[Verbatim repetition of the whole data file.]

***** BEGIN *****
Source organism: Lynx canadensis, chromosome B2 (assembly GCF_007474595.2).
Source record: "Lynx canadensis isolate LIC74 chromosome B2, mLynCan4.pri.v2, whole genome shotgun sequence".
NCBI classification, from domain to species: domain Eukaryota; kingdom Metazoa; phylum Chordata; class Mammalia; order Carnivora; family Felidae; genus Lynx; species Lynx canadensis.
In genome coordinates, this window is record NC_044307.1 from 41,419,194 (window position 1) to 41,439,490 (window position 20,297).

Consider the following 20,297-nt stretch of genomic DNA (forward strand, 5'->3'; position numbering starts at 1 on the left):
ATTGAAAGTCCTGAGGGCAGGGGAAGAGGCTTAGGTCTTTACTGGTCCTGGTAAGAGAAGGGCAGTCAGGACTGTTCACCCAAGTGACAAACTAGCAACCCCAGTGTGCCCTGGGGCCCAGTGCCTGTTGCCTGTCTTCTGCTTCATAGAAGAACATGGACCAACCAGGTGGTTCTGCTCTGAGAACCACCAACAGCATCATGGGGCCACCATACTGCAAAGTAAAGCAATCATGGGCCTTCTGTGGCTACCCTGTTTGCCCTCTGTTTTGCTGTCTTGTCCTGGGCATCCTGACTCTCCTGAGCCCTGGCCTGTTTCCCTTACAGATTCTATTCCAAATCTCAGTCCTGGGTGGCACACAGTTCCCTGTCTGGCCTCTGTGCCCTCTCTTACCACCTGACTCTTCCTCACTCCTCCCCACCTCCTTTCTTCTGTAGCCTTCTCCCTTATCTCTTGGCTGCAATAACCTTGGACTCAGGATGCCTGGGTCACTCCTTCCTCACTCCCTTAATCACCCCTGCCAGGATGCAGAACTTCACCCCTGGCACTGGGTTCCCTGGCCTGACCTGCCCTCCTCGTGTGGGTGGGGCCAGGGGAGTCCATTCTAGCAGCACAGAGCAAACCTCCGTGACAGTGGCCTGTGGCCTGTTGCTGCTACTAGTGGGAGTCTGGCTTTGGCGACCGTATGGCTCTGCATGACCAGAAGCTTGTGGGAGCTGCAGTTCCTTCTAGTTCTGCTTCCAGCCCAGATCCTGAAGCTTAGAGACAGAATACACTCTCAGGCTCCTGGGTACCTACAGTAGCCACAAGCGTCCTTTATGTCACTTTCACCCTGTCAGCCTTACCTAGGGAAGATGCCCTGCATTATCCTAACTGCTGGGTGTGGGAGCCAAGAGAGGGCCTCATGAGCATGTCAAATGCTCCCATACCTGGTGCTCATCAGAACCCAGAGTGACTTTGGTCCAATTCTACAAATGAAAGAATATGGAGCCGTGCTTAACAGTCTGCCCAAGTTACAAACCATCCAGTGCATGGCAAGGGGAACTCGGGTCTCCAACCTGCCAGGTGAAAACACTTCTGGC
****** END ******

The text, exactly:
Source organism: Lynx canadensis, chromosome B2 (assembly GCF_007474595.2).
Source record: "Lynx canadensis isolate LIC74 chromosome B2, mLynCan4.pri.v2, whole genome shotgun sequence".
NCBI classification, from domain to species: domain Eukaryota; kingdom Metazoa; phylum Chordata; class Mammalia; order Carnivora; family Felidae; genus Lynx; species Lynx canadensis.
In genome coordinates, this window is record NC_044307.1 from 41,419,194 (window position 1) to 41,439,490 (window position 20,297).

Consider the following 20,297-nt stretch of genomic DNA (forward strand, 5'->3'; position numbering starts at 1 on the left):
ATTGAAAGTCCTGAGGGCAGGGGAAGAGGCTTAGGTCTTTACTGGTCCTGGTAAGAGAAGGGCAGTCAGGACTGTTCACCCAAGTGACAAACTAGCAACCCCAGTGTGCCCTGGGGCCCAGTGCCTGTTGCCTGTCTTCTGCTTCATAGAAGAACATGGACCAACCAGGTGGTTCTGCTCTGAGAACCACCAACAGCATCATGGGGCCACCATACTGCAAAGTAAAGCAATCATGGGCCTTCTGTGGCTACCCTGTTTGCCCTCTGTTTTGCTGTCTTGTCCTGGGCATCCTGACTCTCCTGAGCCCTGGCCTGTTTCCCTTACAGATTCTATTCCAAATCTCAGTCCTGGGTGGCACACAGTTCCCTGTCTGGCCTCTGTGCCCTCTCTTACCACCTGACTCTTCCTCACTCCTCCCCACCTCCTTTCTTCTGTAGCCTTCTCCCTTATCTCTTGGCTGCAATAACCTTGGACTCAGGATGCCTGGGTCACTCCTTCCTCACTCCCTTAATCACCCCTGCCAGGATGCAGAACTTCACCCCTGGCACTGGGTTCCCTGGCCTGACCTGCCCTCCTCGTGTGGGTGGGGCCAGGGGAGTCCATTCTAGCAGCACAGAGCAAACCTCCGTGACAGTGGCCTGTGGCCTGTTGCTGCTACTAGTGGGAGTCTGGCTTTGGCGACCGTATGGCTCTGCATGACCAGAAGCTTGTGGGAGCTGCAGTTCCTTCTAGTTCTGCTTCCAGCCCAGATCCTGAAGCTTAGAGACAGAATACACTCTCAGGCTCCTGGGTACCTACAGTAGCCACAAGCGTCCTTTATGTCACTTTCACCCTGTCAGCCTTACCTAGGGAAGATGCCCTGCATTATCCTAACTGCTGGGTGTGGGAGCCAAGAGAGGGCCTCATGAGCATGTCAAATGCTCCCATACCTGGTGCTCATCAGAACCCAGAGTGACTTTGGTCCAATTCTACAAATGAAAGAATATGGAGCCGTGCTTAACAGTCTGCCCAAGTTACAAACCATCCAGTGCATGGCAAGGGGAACTCGGGTCTCCAACCTGCCAGGTGAAAACACTTCTGGC